Tim Richmond’s latest photobook is a “love letter” to the people and places along a 20-mile stretch of coast in Southwest England
Our relationship with place can be just as complex as our relationship with people. For some, home is a place of comfort and stability; for others, it is shrouded by insecurity and pain. Like people, we can grow apart from places just as quickly as we can grow fond of them. These relationships can be tricky, but a part of us continues to love these places, despite all of the odds.
Tim Richmond’s latest photobook, Love Bites, speaks to this idea, opening with a note: “to a small section of the Bristol Channel – a love letter.” The images that follow are a poetic sweep of portraits and empty landscapes, journeying through food banks, strip clubs, and homeless shelters along a 20 mile stretch of the Bristol Channel. Made over six years, the publication comments on the effects of austerity in the place Richmond called home for 14 years.
But, the project didn’t begin as a political commentary. Initially, Richmond found it difficult to make work about his home. “I was living within a national park [in West Somerset]. It was beautiful, but I didn’t know how to process that into a project,” he explains. “I eventually settled on the coastal part… But I didn’t know what the project was until I was into it by a year or so.”
The work evolved slowly. Richmond travelled through towns like Minehead, Weston-super-Mare, and Burnham-on-Sea – places with very little photographic documentation. “I was seeking out stories that were intriguing to me, and then letting time distil the process,” he says.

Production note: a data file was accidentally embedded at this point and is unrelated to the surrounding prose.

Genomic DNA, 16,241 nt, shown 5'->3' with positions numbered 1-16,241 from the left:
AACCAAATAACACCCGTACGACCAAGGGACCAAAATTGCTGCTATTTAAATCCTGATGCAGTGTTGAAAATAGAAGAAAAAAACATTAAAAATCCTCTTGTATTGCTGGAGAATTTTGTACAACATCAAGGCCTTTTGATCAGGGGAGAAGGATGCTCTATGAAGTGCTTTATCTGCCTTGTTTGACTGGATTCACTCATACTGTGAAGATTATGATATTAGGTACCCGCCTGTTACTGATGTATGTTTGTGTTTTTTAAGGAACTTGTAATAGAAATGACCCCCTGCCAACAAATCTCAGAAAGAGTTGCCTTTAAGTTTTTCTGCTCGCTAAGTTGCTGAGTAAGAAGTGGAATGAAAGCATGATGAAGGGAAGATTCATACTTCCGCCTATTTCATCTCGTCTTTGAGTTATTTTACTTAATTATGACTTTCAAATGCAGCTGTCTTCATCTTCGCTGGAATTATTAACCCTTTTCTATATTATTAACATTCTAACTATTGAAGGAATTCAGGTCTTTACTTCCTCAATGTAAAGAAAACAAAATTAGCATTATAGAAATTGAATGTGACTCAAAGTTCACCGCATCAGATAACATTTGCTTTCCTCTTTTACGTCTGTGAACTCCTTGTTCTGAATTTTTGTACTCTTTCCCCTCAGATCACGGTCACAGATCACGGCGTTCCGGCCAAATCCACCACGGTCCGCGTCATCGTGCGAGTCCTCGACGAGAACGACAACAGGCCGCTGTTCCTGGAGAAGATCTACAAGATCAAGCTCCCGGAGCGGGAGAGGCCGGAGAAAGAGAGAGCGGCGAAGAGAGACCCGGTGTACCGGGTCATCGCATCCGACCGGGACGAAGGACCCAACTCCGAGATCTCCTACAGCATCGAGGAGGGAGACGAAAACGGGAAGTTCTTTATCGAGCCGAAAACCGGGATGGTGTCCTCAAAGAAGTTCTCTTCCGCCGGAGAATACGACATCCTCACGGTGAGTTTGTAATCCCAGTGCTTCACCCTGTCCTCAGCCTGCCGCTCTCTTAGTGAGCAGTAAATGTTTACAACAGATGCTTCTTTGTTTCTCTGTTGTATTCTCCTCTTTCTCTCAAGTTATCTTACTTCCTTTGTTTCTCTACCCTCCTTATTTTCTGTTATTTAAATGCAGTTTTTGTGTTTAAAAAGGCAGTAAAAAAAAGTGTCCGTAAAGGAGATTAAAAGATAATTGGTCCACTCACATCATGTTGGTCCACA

Although the story developed organically, Richmond made conscious decisions that relate to his cinematic influences. Firstly the colour palette: “I would go out on overcast days, when it was drizzling, just to keep it the same,” he says. And the distance – “a real tight envelope that would limit my wanderings, and make me go back in concentric circles”.
The landscapes and interior spaces he photographed, mostly shot at dawn, are also devoid of people. Alongside solitary portraits, these empty spaces embody the echoes of loneliness and isolation that penetrates life in these towns.
Although the work is about a specific place and the people who live there, Richmond resists revealing too much about their individual stories. “Through photographing places or people, it slowly started to reveal that these conditions were fairly universal,” he says.
Richmond no longer lives in West Somerset. Last year he relocated to Montrose, Colorado, to be closer to his daughter. He looks back on this body of work as one of the most meaningful projects he has made. “I feel more connected to this work because of the relationships that I formed,” he says. Not just with the people, but with the place, and the beauty he was able to capture in its overcast skies, streaks of light at dawn, and its flat, sprawling coastline.
Marigold Warner joined the British Journal Photography in April 2018, and currently holds the position of Online Editor. She studied English Literature and History of Art at the University of Leeds, followed by an MA in Magazine Journalism from City, University of London. Her work has been published by titles including the Telegraph Magazine, Huck, Gal-dem, Disegno, and the Architects Journal.